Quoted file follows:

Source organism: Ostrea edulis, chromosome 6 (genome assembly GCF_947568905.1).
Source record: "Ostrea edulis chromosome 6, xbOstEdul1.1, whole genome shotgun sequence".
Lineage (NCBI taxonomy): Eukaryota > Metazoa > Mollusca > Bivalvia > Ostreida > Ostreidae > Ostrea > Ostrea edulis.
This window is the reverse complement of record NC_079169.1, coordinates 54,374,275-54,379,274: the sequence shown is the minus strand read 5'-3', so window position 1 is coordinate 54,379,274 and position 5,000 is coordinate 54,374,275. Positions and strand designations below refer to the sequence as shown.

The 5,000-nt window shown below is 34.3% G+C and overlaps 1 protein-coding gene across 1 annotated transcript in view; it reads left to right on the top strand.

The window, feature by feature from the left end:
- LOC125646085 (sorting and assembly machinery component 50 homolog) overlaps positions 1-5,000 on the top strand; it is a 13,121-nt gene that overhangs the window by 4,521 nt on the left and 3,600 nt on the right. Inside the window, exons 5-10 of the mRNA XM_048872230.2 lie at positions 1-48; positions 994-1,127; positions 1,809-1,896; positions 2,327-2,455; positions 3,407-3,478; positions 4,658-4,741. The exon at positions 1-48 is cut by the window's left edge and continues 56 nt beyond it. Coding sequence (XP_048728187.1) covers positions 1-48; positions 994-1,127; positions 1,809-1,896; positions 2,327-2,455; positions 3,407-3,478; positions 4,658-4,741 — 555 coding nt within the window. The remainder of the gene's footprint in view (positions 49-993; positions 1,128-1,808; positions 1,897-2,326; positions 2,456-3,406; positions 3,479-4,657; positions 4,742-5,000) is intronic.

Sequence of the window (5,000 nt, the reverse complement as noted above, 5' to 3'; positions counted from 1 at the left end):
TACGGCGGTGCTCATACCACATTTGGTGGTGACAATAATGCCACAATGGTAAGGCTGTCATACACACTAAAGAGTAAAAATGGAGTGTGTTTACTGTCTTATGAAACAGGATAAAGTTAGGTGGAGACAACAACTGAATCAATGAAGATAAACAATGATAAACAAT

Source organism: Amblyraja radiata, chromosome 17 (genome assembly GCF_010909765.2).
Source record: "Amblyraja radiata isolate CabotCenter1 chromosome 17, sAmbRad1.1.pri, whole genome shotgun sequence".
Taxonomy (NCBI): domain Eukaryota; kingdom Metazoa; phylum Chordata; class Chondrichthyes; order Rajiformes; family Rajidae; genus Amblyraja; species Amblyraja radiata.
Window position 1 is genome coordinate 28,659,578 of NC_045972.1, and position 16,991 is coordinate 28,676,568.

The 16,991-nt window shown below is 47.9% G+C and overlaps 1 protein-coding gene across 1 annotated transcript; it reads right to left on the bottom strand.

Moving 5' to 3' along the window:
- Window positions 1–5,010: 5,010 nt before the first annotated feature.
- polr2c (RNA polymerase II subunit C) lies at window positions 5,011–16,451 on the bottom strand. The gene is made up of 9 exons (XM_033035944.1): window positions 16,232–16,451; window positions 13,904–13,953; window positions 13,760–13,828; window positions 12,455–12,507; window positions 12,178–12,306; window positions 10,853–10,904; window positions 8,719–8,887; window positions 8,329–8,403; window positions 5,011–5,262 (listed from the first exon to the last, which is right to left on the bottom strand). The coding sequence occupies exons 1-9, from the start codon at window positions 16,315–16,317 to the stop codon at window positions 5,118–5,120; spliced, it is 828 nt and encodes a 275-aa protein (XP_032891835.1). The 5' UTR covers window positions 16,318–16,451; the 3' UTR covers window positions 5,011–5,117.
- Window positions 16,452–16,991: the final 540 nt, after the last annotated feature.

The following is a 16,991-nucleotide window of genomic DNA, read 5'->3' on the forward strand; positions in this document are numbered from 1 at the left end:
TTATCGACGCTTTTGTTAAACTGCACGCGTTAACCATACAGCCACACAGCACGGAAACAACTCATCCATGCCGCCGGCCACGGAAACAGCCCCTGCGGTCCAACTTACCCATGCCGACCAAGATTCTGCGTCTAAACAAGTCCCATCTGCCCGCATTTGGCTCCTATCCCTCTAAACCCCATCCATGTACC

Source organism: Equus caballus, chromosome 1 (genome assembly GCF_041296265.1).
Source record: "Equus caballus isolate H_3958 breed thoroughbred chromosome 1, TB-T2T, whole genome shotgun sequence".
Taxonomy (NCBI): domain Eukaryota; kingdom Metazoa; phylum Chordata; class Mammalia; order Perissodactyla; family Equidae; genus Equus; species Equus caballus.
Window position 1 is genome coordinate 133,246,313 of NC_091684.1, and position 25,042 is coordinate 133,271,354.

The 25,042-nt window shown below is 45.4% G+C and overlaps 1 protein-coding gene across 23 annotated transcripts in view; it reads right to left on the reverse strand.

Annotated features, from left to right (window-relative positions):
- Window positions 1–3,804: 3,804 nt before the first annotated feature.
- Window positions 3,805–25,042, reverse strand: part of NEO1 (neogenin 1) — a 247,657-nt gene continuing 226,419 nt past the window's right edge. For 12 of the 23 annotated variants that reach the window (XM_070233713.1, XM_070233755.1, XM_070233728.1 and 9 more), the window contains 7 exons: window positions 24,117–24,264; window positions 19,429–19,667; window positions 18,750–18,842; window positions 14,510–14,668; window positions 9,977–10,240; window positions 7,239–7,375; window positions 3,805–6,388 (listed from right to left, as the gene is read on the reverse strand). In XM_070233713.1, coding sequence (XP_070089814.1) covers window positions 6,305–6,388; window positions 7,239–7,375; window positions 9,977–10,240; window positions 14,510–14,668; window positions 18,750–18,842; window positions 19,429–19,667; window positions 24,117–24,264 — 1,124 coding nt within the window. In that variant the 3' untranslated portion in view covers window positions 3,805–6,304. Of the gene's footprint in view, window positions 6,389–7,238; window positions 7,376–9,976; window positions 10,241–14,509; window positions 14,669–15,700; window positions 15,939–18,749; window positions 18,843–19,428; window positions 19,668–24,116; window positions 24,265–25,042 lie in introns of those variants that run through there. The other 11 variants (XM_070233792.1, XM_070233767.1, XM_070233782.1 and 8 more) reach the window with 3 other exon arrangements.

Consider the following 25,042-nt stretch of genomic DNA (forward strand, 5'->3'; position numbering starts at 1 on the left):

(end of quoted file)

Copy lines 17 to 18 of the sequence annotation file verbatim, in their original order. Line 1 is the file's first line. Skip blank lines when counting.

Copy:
- polr2c (RNA polymerase II subunit C) lies at window positions 5,011–16,451 on the bottom strand. The gene is made up of 9 exons (XM_033035944.1): window positions 16,232–16,451; window positions 13,904–13,953; window positions 13,760–13,828; window positions 12,455–12,507; window positions 12,178–12,306; window positions 10,853–10,904; window positions 8,719–8,887; window positions 8,329–8,403; window positions 5,011–5,262 (listed from the first exon to the last, which is right to left on the bottom strand). The coding sequence occupies exons 1-9, from the start codon at window positions 16,315–16,317 to the stop codon at window positions 5,118–5,120; spliced, it is 828 nt and encodes a 275-aa protein (XP_032891835.1). The 5' UTR covers window positions 16,318–16,451; the 3' UTR covers window positions 5,011–5,117.
- Window positions 16,452–16,991: the final 540 nt, after the last annotated feature.